Synthetic bunker edging fixes washout problems for leading German course.

MUNICH, Germany (March 30, 2021) – Built between 2007-08 by architect David Krause, Golf Valley is a major development, around 35 kilometers south of Munich. 

Created by developer Michael Weichselgartner with the aim of hosting major tournaments and the Ryder Cup, Golf Valley was built in a links-style, with over 3,000-square meters (32,000-square feet) of bunker sand area and, according to Andy Matzner, the club’s first course manager, who now works there in a consulting capacity, has always struggled with the impact of rain on its bunker faces.

“With such a massive area of sand, it was always a huge workload every time there was serious rain,” says Matzner. “In Bavaria, in the early summer, there are regular lightning storms, and every time there was a rain event, the whole greenkeeping crew would be occupied pushing sand back up the faces. And then the next day, it would happen again. I had real difficulty motivating my staff to keep shifting sand, and obviously the impact on our maintenance costs was huge.”

Matzner, by then consulting at Golf Valley, met Richard Allen, founder of synthetic bunker edging solution provider EcoBunker, in 2017. 

“By that time, I had realized that the bad weather, and the consequent washouts, were just something we had to deal with,” he says. “Golf Valley has no trees, and the course is quite links-like in look and feel, and it occurred to me that revetted walls, sensitively installed, would fit in nicely, and would give the place a more authentic links character. 

“Richard visited and assessed the bunkers, and agreed with me that revetting would improve both their appearance and their performance, so we commissioned EcoBunker to install its product on an initial 200 square meters of bunker faces.”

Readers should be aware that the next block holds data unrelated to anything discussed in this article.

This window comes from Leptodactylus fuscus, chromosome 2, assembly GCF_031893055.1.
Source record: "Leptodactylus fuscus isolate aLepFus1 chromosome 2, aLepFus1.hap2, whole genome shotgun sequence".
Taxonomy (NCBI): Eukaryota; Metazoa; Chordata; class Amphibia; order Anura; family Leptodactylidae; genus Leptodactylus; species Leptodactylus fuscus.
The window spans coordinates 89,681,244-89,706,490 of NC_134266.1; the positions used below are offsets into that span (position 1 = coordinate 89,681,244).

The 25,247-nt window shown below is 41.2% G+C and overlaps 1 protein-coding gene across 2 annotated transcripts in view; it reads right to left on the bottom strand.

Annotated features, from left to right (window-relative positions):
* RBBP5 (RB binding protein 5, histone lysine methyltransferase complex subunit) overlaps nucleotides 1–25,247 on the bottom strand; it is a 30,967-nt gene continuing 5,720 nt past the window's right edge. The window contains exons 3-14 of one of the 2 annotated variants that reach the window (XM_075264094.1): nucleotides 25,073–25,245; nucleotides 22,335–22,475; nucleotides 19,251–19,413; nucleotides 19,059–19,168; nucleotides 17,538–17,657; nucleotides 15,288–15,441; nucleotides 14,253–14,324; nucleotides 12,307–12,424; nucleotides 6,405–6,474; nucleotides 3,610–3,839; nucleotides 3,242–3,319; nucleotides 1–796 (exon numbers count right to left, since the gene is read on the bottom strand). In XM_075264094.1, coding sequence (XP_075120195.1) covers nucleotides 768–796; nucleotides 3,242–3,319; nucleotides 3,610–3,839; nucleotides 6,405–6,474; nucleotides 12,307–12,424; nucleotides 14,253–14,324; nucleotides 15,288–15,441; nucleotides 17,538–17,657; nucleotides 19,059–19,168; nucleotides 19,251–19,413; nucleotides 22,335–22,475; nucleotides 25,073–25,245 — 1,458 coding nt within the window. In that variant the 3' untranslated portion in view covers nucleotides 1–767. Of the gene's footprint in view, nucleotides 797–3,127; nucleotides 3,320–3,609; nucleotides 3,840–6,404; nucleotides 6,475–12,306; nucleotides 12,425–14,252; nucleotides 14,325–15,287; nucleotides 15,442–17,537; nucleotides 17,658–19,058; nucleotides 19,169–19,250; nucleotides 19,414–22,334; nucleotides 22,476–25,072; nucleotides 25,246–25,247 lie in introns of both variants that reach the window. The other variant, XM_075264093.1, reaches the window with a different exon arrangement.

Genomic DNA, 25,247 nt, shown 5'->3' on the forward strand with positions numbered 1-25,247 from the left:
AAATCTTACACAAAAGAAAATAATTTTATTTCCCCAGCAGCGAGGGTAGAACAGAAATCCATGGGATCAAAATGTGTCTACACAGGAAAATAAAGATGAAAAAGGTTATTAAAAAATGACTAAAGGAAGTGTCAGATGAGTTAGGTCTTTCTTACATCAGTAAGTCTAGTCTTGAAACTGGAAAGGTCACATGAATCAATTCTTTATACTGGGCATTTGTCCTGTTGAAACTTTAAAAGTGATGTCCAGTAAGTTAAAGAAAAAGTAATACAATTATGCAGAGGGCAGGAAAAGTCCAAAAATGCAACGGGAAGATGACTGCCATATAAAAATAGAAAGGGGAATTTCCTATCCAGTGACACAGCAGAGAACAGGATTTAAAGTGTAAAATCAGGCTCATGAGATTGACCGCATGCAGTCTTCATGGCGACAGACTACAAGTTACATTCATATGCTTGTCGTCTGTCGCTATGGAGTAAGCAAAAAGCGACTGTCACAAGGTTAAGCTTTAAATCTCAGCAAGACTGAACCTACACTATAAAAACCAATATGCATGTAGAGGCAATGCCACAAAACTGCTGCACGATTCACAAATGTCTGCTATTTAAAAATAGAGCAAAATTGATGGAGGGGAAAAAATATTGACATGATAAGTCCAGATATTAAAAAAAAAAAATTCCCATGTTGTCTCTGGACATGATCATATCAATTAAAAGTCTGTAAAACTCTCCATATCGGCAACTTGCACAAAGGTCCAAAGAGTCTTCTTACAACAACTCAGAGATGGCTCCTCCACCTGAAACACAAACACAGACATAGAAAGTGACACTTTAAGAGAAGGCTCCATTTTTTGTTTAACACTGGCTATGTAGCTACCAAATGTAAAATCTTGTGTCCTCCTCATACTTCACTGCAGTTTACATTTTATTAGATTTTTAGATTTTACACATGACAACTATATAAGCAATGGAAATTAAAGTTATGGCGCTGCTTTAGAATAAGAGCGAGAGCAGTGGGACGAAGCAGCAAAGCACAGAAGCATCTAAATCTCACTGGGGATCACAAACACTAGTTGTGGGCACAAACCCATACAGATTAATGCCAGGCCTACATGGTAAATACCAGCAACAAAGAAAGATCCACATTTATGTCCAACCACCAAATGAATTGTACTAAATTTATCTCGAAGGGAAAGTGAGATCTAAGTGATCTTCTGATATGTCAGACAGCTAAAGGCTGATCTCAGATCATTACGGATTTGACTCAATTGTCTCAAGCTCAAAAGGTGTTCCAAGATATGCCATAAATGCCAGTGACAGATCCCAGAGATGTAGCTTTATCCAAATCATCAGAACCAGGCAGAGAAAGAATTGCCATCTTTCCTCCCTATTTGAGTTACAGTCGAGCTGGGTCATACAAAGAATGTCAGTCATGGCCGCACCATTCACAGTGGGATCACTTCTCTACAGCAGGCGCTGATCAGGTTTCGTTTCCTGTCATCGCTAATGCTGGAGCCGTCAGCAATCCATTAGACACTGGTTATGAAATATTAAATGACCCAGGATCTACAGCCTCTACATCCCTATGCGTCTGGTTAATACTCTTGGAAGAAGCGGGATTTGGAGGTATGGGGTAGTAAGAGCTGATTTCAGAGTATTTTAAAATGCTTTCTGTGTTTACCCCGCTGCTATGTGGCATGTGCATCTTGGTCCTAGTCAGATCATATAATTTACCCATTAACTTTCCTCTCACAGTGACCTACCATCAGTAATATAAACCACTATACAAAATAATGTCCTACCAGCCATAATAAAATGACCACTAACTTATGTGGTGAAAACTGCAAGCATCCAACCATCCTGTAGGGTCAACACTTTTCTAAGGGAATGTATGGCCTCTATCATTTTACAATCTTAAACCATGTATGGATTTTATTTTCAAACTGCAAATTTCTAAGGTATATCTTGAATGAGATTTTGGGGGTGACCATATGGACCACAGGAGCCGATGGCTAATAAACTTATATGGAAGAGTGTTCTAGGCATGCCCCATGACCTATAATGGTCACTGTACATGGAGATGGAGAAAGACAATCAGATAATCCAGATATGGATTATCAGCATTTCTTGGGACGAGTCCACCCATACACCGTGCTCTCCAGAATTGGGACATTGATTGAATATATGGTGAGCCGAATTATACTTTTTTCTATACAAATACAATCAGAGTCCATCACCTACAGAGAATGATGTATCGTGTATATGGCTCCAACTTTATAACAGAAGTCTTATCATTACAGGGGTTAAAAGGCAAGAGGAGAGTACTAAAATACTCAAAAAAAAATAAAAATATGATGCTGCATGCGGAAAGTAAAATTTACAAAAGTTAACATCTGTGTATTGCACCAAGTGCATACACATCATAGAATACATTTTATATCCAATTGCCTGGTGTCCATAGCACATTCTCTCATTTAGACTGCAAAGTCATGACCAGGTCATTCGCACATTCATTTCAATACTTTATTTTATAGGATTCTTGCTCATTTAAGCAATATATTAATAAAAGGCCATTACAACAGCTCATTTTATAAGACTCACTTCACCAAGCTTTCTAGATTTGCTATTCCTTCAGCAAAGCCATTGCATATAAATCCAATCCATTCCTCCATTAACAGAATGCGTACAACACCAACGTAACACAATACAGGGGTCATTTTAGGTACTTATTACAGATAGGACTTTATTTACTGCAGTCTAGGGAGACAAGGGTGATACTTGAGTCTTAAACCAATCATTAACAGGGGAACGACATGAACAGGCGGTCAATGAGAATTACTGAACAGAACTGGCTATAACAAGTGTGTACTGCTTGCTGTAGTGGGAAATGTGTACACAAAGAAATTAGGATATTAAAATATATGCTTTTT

That project, in spring 2018, was handled by EcoBunker construction manager Llewelyn Matthews. Covering thirteen bunkers, Matzner and the Golf Valley team were impressed by the results. 

“A revetted wall in sunlight and shadow looks very impressive,” he says. “But the most important thing was the prevention of washouts. A flat sandy bunker never washes out. It may fill up but so long as the drain operates effectively, the bunker will always work.”

In late 2019, Golf Valley was hit by a huge rain event. Almost every bunker, apart from the ones that had been rebuilt by EcoBunker, was virtually destroyed. 

The EcoBunkers survived the storm completely intact. At this point, owner Weichselgartner decided that as many as possible of the course’s bunkers should be rebuilt using the EcoBunker solution. 

The EcoBunker team came back on site in October 2020 to build the next set of bunkers. That project was substantially completed in December, and Matzner says the results are impressive. 

“The course looks much more like a real links now, and the bunkers perform far better,” he explains. “And that is all down to EcoBunker.”





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